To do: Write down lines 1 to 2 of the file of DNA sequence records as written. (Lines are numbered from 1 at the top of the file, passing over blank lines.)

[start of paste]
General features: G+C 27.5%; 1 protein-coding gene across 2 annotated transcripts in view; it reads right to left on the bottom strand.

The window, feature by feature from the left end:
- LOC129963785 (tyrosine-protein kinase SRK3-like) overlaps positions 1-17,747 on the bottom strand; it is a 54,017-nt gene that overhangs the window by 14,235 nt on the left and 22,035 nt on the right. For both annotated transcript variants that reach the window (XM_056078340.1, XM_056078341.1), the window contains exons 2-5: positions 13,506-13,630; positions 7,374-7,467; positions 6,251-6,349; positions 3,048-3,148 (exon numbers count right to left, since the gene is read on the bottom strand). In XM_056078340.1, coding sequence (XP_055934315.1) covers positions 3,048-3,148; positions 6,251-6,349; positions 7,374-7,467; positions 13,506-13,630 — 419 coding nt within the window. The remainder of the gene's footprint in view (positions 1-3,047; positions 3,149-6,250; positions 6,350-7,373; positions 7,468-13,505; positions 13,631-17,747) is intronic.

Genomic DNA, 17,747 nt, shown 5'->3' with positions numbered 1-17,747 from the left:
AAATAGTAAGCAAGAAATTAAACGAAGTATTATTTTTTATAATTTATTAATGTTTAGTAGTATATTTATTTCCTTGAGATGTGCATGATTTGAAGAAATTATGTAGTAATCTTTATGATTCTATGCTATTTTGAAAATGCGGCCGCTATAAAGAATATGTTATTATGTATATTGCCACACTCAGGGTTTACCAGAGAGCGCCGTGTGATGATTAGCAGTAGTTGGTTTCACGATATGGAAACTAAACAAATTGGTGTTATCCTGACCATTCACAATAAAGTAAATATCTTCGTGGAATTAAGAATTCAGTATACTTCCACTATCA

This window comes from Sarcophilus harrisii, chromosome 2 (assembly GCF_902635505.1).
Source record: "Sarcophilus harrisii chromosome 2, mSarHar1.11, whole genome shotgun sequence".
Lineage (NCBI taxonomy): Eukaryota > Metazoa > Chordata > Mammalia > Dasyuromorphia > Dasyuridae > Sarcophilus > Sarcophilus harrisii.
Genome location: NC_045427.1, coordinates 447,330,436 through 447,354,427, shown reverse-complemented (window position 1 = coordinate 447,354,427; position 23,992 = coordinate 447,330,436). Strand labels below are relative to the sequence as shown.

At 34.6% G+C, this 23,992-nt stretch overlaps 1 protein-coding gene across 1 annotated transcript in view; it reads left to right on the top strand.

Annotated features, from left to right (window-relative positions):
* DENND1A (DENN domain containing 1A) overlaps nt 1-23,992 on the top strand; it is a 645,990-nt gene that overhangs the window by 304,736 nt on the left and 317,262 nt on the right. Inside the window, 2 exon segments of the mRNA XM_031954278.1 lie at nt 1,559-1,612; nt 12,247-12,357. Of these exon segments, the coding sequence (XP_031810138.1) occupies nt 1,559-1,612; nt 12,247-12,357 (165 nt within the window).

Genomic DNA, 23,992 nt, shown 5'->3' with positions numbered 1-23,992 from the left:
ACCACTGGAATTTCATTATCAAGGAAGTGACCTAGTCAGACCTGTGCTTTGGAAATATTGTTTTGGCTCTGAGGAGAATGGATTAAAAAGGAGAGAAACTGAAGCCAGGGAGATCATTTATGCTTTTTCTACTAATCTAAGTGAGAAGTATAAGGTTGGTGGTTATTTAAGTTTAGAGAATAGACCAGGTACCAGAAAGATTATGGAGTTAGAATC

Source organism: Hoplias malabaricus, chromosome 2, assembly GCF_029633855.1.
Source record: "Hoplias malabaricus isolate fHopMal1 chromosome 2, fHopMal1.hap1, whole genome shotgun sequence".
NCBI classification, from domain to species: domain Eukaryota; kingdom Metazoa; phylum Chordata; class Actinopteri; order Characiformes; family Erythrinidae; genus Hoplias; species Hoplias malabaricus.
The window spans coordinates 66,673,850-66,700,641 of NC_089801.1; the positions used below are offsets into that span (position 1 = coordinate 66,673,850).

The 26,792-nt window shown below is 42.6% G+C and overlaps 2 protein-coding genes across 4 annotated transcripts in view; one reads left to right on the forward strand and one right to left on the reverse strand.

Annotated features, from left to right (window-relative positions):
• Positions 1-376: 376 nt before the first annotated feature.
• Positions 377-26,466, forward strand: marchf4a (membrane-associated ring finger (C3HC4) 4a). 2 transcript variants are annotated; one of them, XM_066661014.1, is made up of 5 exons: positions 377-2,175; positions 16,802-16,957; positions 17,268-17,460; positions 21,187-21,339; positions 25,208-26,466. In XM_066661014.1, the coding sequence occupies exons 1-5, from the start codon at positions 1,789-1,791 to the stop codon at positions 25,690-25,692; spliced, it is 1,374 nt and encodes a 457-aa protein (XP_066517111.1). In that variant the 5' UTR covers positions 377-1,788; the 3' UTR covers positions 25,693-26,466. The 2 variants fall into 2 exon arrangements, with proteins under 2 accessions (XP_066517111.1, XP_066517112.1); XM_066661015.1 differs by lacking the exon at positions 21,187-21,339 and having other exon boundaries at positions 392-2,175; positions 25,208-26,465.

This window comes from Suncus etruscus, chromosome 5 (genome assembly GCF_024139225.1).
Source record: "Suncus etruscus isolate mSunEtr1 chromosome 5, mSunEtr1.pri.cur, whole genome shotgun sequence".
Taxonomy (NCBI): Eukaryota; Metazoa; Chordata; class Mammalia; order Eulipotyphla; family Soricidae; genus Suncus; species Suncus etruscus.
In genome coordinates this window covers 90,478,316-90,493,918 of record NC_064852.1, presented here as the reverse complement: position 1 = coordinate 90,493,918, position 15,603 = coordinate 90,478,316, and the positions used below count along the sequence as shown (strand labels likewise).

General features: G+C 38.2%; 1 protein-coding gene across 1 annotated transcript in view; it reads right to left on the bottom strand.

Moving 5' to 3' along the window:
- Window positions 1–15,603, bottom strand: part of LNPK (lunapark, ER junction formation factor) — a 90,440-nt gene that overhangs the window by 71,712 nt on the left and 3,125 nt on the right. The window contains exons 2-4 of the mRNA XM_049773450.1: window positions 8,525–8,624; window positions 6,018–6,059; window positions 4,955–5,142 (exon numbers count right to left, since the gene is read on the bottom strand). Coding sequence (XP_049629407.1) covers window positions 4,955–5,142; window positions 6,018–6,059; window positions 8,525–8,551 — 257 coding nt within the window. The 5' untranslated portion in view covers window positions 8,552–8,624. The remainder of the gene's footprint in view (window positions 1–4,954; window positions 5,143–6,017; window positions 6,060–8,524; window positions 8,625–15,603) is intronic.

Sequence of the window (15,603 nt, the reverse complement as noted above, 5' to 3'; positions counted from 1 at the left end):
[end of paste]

General features: G+C 27.5%; 1 protein-coding gene across 2 annotated transcripts in view; it reads right to left on the bottom strand.

The window, feature by feature from the left end: